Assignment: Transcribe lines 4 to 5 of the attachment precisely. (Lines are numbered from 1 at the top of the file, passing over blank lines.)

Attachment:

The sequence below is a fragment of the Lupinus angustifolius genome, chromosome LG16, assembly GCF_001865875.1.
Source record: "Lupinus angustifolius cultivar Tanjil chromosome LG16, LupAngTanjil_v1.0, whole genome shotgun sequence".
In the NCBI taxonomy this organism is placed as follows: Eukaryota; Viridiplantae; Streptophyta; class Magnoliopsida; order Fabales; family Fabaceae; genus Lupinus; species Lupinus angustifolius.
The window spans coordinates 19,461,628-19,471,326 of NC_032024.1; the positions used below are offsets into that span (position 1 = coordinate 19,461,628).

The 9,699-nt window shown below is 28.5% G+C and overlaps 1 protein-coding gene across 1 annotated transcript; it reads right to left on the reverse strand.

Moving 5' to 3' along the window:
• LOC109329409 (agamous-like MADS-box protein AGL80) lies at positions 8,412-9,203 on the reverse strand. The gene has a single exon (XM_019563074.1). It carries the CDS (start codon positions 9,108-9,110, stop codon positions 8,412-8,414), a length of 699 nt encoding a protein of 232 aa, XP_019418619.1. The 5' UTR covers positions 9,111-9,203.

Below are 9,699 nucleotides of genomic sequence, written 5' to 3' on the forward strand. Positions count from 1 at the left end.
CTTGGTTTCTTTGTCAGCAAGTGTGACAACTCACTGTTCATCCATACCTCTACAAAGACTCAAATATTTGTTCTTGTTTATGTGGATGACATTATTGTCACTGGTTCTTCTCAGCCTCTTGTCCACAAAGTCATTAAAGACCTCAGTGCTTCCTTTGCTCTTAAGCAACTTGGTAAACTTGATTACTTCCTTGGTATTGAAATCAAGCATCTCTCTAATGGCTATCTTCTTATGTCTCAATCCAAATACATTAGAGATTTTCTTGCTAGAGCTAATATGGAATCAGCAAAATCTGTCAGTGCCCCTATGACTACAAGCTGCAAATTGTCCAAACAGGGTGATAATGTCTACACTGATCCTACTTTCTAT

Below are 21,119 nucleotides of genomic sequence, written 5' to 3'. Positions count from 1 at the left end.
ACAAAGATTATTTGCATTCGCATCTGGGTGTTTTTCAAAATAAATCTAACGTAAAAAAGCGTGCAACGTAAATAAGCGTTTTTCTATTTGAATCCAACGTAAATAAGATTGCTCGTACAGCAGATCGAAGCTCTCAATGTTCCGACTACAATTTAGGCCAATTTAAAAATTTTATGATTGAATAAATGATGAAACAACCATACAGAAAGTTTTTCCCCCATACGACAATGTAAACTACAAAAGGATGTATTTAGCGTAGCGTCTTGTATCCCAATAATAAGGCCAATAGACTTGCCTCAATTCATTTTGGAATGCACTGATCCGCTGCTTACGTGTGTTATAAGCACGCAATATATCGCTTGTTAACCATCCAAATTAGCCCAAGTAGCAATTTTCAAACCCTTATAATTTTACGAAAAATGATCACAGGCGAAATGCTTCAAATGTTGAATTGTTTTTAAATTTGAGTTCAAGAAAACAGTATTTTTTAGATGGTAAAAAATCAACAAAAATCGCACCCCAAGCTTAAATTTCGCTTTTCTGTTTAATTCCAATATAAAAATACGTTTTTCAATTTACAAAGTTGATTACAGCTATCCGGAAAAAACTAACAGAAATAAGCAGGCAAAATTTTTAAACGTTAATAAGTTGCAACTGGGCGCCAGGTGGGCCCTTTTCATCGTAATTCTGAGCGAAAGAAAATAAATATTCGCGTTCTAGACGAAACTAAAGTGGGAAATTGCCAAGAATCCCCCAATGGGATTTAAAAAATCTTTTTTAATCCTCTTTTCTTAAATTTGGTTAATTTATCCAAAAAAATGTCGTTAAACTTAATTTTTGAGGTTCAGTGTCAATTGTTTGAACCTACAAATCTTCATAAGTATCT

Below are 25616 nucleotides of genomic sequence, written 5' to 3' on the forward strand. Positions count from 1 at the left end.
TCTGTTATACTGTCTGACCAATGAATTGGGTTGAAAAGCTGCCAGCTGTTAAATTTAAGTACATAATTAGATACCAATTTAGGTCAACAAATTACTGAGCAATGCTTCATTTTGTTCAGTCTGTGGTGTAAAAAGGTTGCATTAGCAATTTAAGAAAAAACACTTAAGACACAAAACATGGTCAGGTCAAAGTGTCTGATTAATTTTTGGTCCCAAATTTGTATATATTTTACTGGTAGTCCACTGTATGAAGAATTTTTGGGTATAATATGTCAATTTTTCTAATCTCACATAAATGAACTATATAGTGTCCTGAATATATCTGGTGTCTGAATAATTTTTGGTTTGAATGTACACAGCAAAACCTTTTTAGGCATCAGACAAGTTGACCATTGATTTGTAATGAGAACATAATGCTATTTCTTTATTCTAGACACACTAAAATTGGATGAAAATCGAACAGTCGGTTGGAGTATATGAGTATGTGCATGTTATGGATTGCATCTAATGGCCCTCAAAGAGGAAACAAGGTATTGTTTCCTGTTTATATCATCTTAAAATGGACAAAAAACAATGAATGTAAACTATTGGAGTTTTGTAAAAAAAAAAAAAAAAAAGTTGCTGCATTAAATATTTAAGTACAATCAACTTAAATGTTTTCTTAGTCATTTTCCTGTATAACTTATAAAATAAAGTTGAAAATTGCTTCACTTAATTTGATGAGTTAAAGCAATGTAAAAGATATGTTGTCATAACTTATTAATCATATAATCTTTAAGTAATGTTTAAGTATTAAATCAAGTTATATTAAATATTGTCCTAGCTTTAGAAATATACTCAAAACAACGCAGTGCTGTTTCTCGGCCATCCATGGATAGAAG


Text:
The window spans coordinates 19,461,628-19,471,326 of NC_032024.1; the positions used below are offsets into that span (position 1 = coordinate 19,461,628).

The 9,699-nt window shown below is 28.5% G+C and overlaps 1 protein-coding gene across 1 annotated transcript; it reads right to left on the reverse strand.